Then one day it was picture day at school and I had just packed my hair as normal and a friend of mine said “you’ve always got this ponytail, why don’t you try something different?” And she did my hair. She gave me a ponytail with some form of a quiff and it was soo cute. From that day on I was hooked on trying different things and enjoying what my hair could do. Looking back I realise that anyone who looked like me always either had their hair in braids, cornrows, ponytail or bunches. There were also some curly perms and relaxed hair. Either way the hair was always neat. That was just the way it was even though I didn’t think much of it at the time. Subconsciously, that was a part of my upbringing and played a big role in how I treat my hair.
So to answer my husband’s question. My personal hair journey, ie. my upbringing and my culture shaped me into someone who understands the importance of haircare. Knowing that my children would often scream blue murder whilst I’m doing their hair (so it could take a significant amount of time) is something I would just have to deal with and prepare for. Because having my girls leave the house with their hair in a mess, is a definite no no. My journey has also enabled me to enjoy experimenting with various hairstyles, something my 2nd daughter has termed ‘pretty hair’ (a blanket term for any hairstyle I do for her or her sister). And when it’s their turn to start taking care of their hair they’ll know exactly what to do. And will, hopefully, continue to experiment with styles and see the beauty in their hair.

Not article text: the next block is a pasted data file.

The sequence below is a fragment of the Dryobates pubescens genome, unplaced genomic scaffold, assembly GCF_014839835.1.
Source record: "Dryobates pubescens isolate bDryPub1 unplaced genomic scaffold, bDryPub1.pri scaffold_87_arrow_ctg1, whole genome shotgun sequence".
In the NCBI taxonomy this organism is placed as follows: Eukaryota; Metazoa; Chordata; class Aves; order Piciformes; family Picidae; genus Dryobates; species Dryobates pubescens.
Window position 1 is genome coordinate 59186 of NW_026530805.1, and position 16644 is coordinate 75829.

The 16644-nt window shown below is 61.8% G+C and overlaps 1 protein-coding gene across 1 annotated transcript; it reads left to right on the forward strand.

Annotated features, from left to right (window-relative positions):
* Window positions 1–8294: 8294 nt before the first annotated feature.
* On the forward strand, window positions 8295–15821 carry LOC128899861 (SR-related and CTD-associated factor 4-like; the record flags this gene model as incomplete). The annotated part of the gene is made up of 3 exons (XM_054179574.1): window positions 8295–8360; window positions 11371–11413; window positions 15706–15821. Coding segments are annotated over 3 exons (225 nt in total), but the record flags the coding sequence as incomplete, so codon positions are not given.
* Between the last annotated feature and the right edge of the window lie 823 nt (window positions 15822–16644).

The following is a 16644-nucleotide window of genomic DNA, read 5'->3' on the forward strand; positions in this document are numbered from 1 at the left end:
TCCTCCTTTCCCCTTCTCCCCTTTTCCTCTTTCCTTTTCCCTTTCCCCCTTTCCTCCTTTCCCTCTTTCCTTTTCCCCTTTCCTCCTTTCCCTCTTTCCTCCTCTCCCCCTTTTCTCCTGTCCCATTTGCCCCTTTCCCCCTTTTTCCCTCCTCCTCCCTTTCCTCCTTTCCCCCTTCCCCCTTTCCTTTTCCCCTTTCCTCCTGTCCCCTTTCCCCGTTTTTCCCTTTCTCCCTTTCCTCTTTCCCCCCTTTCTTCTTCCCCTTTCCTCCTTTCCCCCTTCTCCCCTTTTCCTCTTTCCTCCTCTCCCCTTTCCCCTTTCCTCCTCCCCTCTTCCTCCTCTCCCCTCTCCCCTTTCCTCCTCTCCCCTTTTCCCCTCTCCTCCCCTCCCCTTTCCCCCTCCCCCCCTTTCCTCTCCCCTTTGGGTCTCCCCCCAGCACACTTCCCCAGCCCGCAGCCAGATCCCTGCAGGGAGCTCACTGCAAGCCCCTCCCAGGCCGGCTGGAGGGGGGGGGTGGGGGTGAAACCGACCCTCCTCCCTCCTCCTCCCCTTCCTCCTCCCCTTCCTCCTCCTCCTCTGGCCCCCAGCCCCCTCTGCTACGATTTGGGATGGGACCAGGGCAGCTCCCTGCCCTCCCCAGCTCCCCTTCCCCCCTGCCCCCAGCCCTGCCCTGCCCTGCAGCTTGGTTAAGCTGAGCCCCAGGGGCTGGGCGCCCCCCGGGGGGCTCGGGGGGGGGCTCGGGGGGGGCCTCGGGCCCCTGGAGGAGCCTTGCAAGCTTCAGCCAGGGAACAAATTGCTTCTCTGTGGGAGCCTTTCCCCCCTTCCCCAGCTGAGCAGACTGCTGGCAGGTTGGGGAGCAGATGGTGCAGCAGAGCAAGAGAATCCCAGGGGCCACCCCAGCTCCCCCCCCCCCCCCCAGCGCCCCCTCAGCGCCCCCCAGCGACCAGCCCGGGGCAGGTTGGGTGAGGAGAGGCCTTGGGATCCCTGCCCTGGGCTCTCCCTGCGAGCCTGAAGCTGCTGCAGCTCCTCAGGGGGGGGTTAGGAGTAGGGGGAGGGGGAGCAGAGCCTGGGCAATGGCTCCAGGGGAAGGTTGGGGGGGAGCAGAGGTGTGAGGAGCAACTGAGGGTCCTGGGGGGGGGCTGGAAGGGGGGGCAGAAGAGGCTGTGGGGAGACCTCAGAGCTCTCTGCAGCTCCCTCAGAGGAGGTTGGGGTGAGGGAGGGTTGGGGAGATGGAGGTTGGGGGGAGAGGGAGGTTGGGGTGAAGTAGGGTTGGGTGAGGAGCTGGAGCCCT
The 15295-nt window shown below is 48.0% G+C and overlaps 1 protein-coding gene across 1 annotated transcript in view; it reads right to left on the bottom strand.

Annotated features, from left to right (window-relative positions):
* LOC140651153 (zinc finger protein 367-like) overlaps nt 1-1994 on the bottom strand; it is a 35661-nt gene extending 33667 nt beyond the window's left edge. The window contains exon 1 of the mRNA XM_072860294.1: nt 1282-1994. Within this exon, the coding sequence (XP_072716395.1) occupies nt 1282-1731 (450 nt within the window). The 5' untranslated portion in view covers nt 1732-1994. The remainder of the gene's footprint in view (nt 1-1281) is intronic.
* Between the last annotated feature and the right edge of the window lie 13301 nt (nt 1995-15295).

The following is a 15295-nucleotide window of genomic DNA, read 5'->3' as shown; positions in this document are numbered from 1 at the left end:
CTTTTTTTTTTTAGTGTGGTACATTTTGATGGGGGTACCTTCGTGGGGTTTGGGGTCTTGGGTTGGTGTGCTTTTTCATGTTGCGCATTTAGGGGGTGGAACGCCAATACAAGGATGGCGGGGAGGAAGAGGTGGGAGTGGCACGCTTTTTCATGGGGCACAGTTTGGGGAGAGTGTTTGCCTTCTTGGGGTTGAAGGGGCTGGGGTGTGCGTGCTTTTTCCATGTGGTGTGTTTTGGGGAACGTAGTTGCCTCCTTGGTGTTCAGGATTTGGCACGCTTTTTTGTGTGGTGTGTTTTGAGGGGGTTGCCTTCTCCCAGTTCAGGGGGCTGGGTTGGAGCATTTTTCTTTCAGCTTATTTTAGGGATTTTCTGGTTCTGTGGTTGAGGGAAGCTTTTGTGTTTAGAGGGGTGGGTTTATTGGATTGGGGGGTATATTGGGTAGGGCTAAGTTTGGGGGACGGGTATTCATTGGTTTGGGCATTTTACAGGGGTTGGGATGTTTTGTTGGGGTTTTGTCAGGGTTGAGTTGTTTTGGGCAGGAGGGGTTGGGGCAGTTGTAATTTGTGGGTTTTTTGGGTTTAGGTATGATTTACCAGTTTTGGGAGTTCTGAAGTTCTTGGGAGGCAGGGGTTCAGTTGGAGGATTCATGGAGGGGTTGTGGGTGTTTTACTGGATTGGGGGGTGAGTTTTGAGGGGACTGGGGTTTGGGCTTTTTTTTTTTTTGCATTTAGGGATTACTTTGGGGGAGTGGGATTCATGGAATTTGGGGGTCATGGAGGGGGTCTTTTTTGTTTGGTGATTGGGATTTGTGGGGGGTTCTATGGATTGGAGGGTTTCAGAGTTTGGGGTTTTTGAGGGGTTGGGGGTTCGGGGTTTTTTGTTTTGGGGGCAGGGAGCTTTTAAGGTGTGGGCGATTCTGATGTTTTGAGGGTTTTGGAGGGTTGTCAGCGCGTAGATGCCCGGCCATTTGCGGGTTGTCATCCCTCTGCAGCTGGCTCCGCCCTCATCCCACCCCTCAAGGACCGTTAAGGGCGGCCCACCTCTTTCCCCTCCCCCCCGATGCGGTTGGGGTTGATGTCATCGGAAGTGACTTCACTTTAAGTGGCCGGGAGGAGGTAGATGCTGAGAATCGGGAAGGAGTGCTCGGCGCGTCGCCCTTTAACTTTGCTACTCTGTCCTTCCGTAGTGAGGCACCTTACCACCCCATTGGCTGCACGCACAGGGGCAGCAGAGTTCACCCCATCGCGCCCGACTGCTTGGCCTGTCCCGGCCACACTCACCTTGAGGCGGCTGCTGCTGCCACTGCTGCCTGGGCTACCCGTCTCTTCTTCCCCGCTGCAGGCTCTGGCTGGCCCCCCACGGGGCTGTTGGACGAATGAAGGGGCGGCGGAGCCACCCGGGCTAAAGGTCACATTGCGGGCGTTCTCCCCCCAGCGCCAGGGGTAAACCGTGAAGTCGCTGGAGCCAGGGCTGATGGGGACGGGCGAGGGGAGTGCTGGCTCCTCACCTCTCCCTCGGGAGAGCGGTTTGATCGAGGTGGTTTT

After writing this piece, I started to examine the feelings I had during certain incidents and why I felt them. I would like to look at and sometimes challenge the decisions we make as black people and as individuals to get to the root of or help each other get to the root of why we do what we do. Is it habit, what we saw our parents/family do, what we feel we are expected to do or maybe even as rebellion (because someone said we shouldn’t).